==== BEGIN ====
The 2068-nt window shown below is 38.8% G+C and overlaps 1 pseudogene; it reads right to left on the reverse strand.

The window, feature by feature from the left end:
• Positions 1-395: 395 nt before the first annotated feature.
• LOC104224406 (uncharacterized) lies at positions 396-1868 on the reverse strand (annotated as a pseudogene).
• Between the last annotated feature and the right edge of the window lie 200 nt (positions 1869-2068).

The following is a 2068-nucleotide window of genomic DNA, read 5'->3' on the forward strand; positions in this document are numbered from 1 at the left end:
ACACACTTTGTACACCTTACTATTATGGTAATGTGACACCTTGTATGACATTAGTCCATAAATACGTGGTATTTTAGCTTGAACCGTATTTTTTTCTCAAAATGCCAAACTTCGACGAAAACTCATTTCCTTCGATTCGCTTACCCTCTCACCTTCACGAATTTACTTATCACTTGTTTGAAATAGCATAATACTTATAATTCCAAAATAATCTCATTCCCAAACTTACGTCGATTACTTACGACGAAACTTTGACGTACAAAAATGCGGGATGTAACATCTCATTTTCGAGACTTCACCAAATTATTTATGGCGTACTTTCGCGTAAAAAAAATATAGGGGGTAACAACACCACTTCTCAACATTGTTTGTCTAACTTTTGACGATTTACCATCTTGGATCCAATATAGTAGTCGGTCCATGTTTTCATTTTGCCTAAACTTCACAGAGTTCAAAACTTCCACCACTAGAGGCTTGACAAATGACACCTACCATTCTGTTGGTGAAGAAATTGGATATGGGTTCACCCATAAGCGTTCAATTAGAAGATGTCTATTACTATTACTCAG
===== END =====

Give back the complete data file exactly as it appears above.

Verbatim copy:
The 2068-nt window shown below is 38.8% G+C and overlaps 1 pseudogene; it reads right to left on the reverse strand.

The window, feature by feature from the left end:
• Positions 1-395: 395 nt before the first annotated feature.
• LOC104224406 (uncharacterized) lies at positions 396-1868 on the reverse strand (annotated as a pseudogene).
• Between the last annotated feature and the right edge of the window lie 200 nt (positions 1869-2068).

The following is a 2068-nucleotide window of genomic DNA, read 5'->3' on the forward strand; positions in this document are numbered from 1 at the left end:
ACACACTTTGTACACCTTACTATTATGGTAATGTGACACCTTGTATGACATTAGTCCATAAATACGTGGTATTTTAGCTTGAACCGTATTTTTTTCTCAAAATGCCAAACTTCGACGAAAACTCATTTCCTTCGATTCGCTTACCCTCTCACCTTCACGAATTTACTTATCACTTGTTTGAAATAGCATAATACTTATAATTCCAAAATAATCTCATTCCCAAACTTACGTCGATTACTTACGACGAAACTTTGACGTACAAAAATGCGGGATGTAACATCTCATTTTCGAGACTTCACCAAATTATTTATGGCGTACTTTCGCGTAAAAAAAATATAGGGGGTAACAACACCACTTCTCAACATTGTTTGTCTAACTTTTGACGATTTACCATCTTGGATCCAATATAGTAGTCGGTCCATGTTTTCATTTTGCCTAAACTTCACAGAGTTCAAAACTTCCACCACTAGAGGCTTGACAAATGACACCTACCATTCTGTTGGTGAAGAAATTGGATATGGGTTCACCCATAAGCGTTCAATTAGAAGATGTCTATTACTATTACTCAG